Family Guy has reached a level of impact upon the American pop culture where I believe the characters need little to no introduction. Is there anyone, really, who doesn’t recognize Stewie? After all, he’s reached the status of icon and has even become a fixture of the Thanksgiving parade as one of the many floats. Where The Flintstones, then later The Simpsons, were at one time the dominating animated family on television tackling day to day struggles of the modern American (each in their own and unique way), Family Guy (love it or hate it) now seems to be the go-to animated family. In this collection of 20 episodes, the creative force, Seth Macfarlane, and his team continue to deliver the laughs along with their twisted moral messages. In today’s culture, it seems like it is harder and harder to be a comedian and manage to not offend anyone, and for the first time I feel the show is restraining itself too much, and it’s hurting the product. Family Guy has always been a show that was self-aware and would break the fourth wall, so it was not a big surprise when a character mentions how they’ve eased up on their jokes against the gay community. Is this a move brought on because Disney now is writing the checks for those involved, or is this decision made by the writing team? I want to believe this was a choice made by the writers where they felt they could still be funny without offending a group of people, but I kind of doubt it. The appeal of Family Guy is that it’s a cartoon; it’s not a show that you should take seriously, though at times they do inject some nice social commentary. Besides, after 17 seasons you would think viewers would know what they are getting into when watching the show, and if it offended them too much, they could easily change the channel.
I understand not every season can be great; even a bad episode of Family Guy can manage to be more entertaining than a show about celebrities dressed as rejected Muppet characters. But … I was a bit disappointed with this season. Starting off with “Married With Cancer”, where Brian thinks he meets the woman of his dreams who is dying with cancer only to find out her treatments have worked and she’s not dying after they are married. It’s a fun idea as we see Brian go through his bouts of regret, but really, the jokes just didn’t seem to hit their mark. Sure, I may have chuckled, but they really milked the slightest bit of humor of “cancer farts” to the point where it just got annoying. Later in the season there is an episode “You Can’t Handle the Booth!”, and while I do appreciate the unique perspective, I feel this is one that missed its mark, but I still feel it has potential. Basically they took an episode of Family Guy and had the Family Guy characters come in and do a commentary for the episode; here the humor is in what you hear and not so much what you are watching. As someone who enjoys commentaries, there were elements I liked about this, but for the casual viewer I’d imagine this episode would be a chore to enjoy. It’s a smart move that the DVD has a version of the episode without the commentary.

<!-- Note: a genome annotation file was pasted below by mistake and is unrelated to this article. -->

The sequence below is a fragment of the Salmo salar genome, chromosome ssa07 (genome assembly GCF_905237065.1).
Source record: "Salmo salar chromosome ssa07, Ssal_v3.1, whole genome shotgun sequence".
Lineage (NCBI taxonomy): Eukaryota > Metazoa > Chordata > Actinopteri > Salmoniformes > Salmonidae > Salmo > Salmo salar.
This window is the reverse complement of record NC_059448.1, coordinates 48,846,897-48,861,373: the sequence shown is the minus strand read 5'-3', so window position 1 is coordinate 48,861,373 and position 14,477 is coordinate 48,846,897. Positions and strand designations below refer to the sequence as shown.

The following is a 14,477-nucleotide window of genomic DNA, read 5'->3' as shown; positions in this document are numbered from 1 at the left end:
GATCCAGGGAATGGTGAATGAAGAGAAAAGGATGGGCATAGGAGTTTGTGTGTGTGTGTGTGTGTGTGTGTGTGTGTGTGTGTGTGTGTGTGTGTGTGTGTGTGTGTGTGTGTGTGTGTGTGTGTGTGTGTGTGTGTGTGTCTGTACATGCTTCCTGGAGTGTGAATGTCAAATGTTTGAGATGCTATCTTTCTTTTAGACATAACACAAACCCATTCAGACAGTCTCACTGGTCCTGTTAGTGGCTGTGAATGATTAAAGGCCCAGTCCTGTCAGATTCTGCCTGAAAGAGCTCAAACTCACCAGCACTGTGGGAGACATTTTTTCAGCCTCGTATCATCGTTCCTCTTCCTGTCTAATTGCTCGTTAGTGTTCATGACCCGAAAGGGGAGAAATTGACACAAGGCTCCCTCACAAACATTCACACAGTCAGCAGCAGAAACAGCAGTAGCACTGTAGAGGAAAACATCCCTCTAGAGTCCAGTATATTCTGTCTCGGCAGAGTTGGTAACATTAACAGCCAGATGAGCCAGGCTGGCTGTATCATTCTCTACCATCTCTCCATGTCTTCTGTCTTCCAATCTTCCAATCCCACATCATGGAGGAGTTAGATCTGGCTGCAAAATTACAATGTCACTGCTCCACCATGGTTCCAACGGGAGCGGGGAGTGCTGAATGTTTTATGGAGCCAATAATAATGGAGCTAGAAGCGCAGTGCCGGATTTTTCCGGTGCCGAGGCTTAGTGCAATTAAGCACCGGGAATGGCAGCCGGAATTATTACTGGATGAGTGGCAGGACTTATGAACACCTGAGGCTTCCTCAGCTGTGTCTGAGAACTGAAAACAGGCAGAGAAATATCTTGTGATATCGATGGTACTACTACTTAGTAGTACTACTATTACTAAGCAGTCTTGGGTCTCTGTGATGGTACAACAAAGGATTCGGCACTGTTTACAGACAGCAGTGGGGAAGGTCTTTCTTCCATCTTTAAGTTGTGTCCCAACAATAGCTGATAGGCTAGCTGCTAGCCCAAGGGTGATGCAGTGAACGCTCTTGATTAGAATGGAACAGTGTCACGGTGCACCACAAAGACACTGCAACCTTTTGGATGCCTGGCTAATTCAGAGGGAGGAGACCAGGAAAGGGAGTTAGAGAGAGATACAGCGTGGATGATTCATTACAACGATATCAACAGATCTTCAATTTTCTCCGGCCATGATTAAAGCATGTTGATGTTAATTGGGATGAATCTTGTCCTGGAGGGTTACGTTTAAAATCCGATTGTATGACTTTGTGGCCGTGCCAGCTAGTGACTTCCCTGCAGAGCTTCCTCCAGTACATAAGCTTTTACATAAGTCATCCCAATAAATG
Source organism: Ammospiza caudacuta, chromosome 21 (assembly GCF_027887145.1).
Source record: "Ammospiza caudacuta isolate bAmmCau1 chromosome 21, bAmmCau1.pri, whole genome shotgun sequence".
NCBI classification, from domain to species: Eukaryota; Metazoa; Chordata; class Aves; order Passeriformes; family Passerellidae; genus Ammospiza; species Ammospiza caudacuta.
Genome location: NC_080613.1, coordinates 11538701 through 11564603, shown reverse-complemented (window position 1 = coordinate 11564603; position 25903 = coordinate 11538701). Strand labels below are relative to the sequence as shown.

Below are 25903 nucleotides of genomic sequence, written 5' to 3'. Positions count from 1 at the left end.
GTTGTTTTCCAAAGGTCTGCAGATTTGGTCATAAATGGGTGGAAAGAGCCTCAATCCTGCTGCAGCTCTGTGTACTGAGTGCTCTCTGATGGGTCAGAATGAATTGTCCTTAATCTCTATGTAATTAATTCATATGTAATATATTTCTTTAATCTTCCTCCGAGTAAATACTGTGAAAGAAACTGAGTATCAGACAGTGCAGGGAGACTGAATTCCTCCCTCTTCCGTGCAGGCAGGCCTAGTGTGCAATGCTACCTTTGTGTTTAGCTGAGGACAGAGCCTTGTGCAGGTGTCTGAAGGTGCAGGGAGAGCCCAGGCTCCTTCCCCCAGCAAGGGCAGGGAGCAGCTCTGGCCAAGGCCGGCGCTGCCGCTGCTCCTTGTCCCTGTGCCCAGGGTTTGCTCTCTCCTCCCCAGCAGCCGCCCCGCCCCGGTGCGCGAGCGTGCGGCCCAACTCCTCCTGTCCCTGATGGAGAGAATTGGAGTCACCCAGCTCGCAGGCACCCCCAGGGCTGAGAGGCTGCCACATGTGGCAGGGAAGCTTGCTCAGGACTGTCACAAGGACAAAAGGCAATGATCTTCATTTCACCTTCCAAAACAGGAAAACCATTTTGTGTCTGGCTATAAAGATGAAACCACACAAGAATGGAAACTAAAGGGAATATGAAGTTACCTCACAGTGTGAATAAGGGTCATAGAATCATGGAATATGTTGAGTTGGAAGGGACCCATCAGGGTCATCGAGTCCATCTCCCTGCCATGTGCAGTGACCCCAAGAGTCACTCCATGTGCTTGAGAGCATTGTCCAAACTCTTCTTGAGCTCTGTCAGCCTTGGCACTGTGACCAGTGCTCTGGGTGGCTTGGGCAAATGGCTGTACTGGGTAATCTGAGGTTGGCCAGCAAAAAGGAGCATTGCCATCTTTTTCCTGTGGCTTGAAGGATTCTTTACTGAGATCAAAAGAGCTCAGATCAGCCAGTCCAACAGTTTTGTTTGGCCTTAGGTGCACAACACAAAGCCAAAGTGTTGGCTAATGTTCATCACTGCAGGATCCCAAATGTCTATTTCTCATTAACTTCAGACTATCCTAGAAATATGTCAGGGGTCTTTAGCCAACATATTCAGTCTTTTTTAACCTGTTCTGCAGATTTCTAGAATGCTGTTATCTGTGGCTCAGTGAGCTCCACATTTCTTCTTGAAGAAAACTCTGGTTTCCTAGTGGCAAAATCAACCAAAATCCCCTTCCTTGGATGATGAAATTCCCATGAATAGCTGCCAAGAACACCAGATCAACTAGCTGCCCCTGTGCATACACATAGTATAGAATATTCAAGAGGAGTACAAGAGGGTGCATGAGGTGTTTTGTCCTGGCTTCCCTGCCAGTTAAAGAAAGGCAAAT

Though there many episodes that are shrug-worthy in this set, thankfully there are a few gems along the way. Personally my favorite episode is “Island Adventure”, an episode that pairs up Stewie and Brian on an adventure to trash island to help recovers Stewie’s Big Wheel that was thrown away. I’m a sucker for the episodes that pair up Brian and Stewie, but it’s the side story with Lois helping Quagmire hook up with middle-aged women that was just as entertaining. With “Big Trouble in Little Quahog”, the episode takes a page out of Honey I Shrunk the Kids when Stewie and Brian are shrunk down and they have to do battle against dust mites and dodge snot rockets. This one was a lot of fun, but at the same time I felt there were some missed opportunities, but considering the episodes are 22 minutes, there’s only so much story you can ask for. Then there is “Hefty Shades of Grey”, where Peter finds out his home is a murder house, and he gathers up Quagmire, Cleveland, and Joe to investigate for paranormal activity. At the same time, Stewie and Brian attempt to find out if Chris is gay, only to find out he’s up to something else. Really, I liked the idea of seeing Peter and his friends playing ghost hunters, and this easily had enough material to be stretched into a longer episode. Then factor in the Bruce Jenner jokes, and I feel this was easily one of their strongest episodes of the season.
At this point, if you’re a fan of the show, this is something you’ll consider picking up on DVD or searching it out on a streaming service. While this may not be one of my favorite seasons, it still managed to keep me entertained. Considering the amount of projects Seth MacFarlane has going, I’m impressed how the series continues to have steam going into an eighteenth season. It may not be the greatest show on television, but it still manages to make me laugh while inserting a bit of social commentary from time to time, and that is something I’ll always be able to appreciate.